In addition to strikeout and walk rates, I also place a lot of weight on potential injury risk and arm fatigue when ranking pitchers, something which becomes even more crucial if you play in H2H leagues with a playoff format. Worries about Masahiro Tanaka’s arm fatigue and injury risk is the reason I had Tanaka ranked the second lowest of any writer on our staff prior to his UCL tear, and it’s another reason that I prefer Minor to Cobb. Cobb has only thrown more than 140 innings twice in his career and he has never topped 175 innings. Minor, on the other hand, logged 179.1 innings in 2012 and 204.2 innings last season. Both pitchers have spent time on the disabled list already this season, but I think Cobb is more likely to find himself there again. Again, the edge goes to Minor.
When comparing Minor and Cobb, there’s really only one statistic that draws me towards Cobb, and admittedly, it’s an important one: Cobb has an elite 15.2% line drive rate whereas Minor has an atrocious 24.8% rate. These rates certainly contribute to Cobb’s 1.15 WHIP and Minor’s 1.45 WHIP, but when you consider that Cobb is an extreme ground ball pitcher, it seems his 38 point advantage in BABIP versus Minor is still rather fortunate. Minor also improved upon his line drive rate recently as he has posted a 20.7 LD% over his first three starts in the month of July.
At the end of the day, both of these pitchers should help your fantasy team down the stretch, and they should probably be ranked within the same tier. While I’d like to hedge my bet here by knocking Minor down a few rungs in my rankings and raising Cobb up a bit, at the end of the day I still prefer Minor. He’s had better strikeout and walk rates, he’s logged more innings with a clean bill of health, he pitches for a the better team, and he faces weaker competition. In my opinion, that’s enough to overcome his poor line drive rate so far this season.
I ranked Garrett Richards higher than any other writer on the Fantasy Assembly team and I am the only writer to have him ranked among my top 20 starting pitchers in my rest of season rankings. Of 95 qualified starting pitchers, Richards has the fastest average fastball velocity and his fastball, according to Fangraph’s pitch value, is the fourth best in baseball. He also has a lethal slider, also ranked fourth best among starters, and although he doesn’t throw it often, he has a plus-value curve ball. Not surprisingly, having two elite pitches has helped Richards post fantastic numbers across the stat sheets. He is one of only 16 qualified starters averaging more than a strikeout per inning, he has the 22nd best K-BB% in baseball, and he has the 8th lowest FIP. Throw in that Richards’ strikeout and walk rates have been improving as the season goes along and it seems to me that we have a pitcher who has figured things out. And in case your worried that the league is going to figure Richards out, it’s worth noting that his strikeout and walk rates have been steadily improving each month of the season.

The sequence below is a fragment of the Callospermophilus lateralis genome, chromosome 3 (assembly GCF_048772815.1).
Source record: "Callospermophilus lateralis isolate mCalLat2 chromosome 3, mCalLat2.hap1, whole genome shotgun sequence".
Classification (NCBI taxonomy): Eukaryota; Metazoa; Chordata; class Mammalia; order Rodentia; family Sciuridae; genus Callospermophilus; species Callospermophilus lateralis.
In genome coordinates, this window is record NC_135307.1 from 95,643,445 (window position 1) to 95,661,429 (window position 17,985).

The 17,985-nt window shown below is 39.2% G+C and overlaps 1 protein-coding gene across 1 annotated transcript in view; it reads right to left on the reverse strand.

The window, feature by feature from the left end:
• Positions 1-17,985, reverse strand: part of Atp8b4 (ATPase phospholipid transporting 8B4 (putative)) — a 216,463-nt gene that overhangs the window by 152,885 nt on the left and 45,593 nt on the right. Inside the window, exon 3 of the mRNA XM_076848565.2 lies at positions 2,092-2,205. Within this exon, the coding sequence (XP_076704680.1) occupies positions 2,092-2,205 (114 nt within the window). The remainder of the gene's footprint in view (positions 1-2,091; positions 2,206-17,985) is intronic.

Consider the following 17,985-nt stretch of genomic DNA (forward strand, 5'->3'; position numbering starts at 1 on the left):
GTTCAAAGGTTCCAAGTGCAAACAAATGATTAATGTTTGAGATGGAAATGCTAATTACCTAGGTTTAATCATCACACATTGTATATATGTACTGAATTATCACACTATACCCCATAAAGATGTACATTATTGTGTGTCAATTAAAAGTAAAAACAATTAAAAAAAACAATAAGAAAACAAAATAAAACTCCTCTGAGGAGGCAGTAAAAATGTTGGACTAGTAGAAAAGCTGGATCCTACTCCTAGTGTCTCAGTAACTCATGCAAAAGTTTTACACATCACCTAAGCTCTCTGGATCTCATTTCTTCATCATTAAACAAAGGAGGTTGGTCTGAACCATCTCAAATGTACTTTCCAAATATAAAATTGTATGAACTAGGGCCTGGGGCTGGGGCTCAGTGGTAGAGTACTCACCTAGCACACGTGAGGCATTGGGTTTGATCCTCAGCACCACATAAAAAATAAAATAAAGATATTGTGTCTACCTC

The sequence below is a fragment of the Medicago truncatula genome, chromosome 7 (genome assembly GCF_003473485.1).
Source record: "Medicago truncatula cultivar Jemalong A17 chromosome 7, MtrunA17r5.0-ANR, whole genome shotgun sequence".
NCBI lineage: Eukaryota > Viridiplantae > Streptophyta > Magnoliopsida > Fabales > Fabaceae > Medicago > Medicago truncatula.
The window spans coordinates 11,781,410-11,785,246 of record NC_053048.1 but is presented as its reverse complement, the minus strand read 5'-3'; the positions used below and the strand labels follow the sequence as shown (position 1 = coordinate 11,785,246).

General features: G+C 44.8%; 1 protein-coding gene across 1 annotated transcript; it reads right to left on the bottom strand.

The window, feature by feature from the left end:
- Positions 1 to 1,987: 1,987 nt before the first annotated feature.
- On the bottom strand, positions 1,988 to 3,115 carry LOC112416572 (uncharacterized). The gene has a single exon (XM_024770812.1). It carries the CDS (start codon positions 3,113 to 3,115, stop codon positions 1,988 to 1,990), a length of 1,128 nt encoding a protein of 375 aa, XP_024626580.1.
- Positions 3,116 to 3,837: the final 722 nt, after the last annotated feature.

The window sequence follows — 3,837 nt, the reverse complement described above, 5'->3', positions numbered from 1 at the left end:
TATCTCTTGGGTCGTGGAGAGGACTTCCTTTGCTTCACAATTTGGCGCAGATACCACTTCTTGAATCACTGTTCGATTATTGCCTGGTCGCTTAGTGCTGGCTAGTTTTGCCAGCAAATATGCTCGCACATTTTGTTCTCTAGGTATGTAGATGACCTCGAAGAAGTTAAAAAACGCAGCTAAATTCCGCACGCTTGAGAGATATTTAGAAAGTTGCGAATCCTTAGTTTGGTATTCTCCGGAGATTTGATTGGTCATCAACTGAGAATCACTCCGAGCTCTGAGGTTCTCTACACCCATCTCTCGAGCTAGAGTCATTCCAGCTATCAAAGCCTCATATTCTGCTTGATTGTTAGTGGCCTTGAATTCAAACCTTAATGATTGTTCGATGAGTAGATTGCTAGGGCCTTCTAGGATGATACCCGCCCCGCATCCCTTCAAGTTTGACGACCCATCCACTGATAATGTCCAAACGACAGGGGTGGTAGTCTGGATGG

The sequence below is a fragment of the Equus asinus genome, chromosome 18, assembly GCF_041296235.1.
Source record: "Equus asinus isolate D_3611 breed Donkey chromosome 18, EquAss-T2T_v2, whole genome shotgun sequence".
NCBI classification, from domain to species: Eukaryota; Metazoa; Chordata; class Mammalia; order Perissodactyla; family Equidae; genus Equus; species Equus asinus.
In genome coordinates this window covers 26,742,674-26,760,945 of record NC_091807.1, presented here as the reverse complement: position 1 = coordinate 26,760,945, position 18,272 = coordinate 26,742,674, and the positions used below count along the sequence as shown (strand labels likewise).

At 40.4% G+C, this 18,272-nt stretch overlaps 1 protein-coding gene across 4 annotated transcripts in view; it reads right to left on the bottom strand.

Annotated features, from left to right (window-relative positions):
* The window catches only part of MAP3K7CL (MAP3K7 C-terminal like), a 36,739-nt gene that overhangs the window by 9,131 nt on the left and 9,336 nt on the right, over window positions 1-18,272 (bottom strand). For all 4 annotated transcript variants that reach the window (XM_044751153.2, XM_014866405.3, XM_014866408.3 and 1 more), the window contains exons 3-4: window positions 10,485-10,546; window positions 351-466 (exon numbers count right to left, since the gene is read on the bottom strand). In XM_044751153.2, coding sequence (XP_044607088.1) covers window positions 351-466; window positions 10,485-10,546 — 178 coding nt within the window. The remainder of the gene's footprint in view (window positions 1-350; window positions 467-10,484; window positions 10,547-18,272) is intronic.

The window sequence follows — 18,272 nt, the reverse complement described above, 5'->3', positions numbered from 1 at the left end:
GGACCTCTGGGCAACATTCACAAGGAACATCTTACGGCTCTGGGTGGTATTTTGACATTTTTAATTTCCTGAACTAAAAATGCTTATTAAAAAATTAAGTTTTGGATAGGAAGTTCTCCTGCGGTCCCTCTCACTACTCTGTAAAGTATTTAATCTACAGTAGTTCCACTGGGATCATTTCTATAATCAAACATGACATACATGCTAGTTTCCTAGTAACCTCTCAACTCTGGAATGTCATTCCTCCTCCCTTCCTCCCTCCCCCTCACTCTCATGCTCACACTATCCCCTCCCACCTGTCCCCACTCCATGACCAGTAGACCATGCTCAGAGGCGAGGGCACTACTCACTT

There’s really only one thing I worry about when it comes to Richards, and that’s arm fatigue. Richards threw 142 innings in 2010, 154 innings in 2011, 148 innings in 2012, and 145 innings in 2013. He’s already thrown 116.1 innings in 2014. This is a major red flag, but there are at least some positive signs. For example, in Richards last four starts, he has posted his four highest average fastball velocities so far this season. He is also pitches for a team that will be vying for a playoff spot and which should do whatever they can to keep him on the mound for the entire season. have zero doubts at this time about his ability, and there’s enough here to convince me to take a chance on his arm. I’m keeping Richards in my top 20, but I’m a bit nervous about doing so.